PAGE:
Georgia had wished us good luck, but we didn’t need it. The only complications at this border were taking photos of the bike. Momme had to take three turns till the picture showed no signs of motion blur whatsoever. Murad and his little brother “Mr. Ali” approached us and explained the procedures to us, it took about 30 minutes. And then, we were there. Azerbaijan.

This is where the adventure really starts. Because neither of us has ever set foot on the countries that follow from now on (tiny bits of Russia excluded). Azerbaijan was a pleasant surprise to start with. We had no clear picture of what to expect and the first impression were green and very friendly.

Kids in Georgia had been greeting us like we were part of a football team that returns after losing a final, friendly and respectful. The Azerbaijanis where down right euphoric. And not just the kids, everyone on our first kilometers was waving, honking and flashing their headlights. Feels great and weirdly post-colonial at the same time. We headed for Sheki.

Sheki is supposedly Azerbaijan’s most beautiful city. Here we stayed at a caravanserai that was turned into a budget hotel.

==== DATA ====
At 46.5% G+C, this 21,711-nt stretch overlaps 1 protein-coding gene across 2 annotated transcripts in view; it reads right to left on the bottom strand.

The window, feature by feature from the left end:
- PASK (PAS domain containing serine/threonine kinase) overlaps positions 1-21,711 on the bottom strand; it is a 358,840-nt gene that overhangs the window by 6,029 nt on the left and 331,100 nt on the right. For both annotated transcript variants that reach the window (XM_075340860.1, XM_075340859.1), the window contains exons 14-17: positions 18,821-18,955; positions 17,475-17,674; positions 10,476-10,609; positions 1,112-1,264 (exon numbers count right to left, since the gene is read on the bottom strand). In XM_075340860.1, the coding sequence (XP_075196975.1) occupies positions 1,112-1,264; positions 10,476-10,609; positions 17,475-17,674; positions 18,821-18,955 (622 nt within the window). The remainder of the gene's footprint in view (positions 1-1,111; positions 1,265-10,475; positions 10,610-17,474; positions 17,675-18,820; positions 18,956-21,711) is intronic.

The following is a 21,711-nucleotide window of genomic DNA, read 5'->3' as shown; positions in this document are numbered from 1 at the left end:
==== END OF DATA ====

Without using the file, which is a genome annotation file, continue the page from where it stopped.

It would also work well as a retreat, the walls are too thick for wifi.

And they even have camels in their backyard.

An Azerbaijani specialty are restaurants in the woods. Perfect for hungry travellers, not so good for the waiters who literary run from pavilion to pavilion.

From Sheki we rode to Baku, Azerbaijan’s busy capital. With an estimated 4 million inhabitants it is bigger than Berlin and by far the biggest city at the Caspian Sea.

The city has seen an oil boom since the 90ies. Consequently you see change at every corner. Old buildings next to brand new skyscrapers.

Baku’s signature building apart from the Flame Towers is the Heydar Aliyev Centre. Built by Zaha Hadid, it hosts exhibitions about the former President of Azerbaijan and his country’s history.


We took a day trip to Quba on the northeastern part of the Greater Caucasus.

Countless witnesses of the industrial history of the country are to be found along the way.

At Beshbarmaq people pray for fertility.


And were happy to visit the origins of a dear friend in Berlin: Sabran.


Otherbaijan was different from what we expected. Greener and more westernized. A pleasant stay, but it was time to move on.

We headed towards the border full of anticipation. Everyone we know who’s been to Iran had been raving. We might be in for a treat.

PS: Don't worry if you don't see updates from us for the next three to four weeks. We might not be able to update the blog due to internet regulations.

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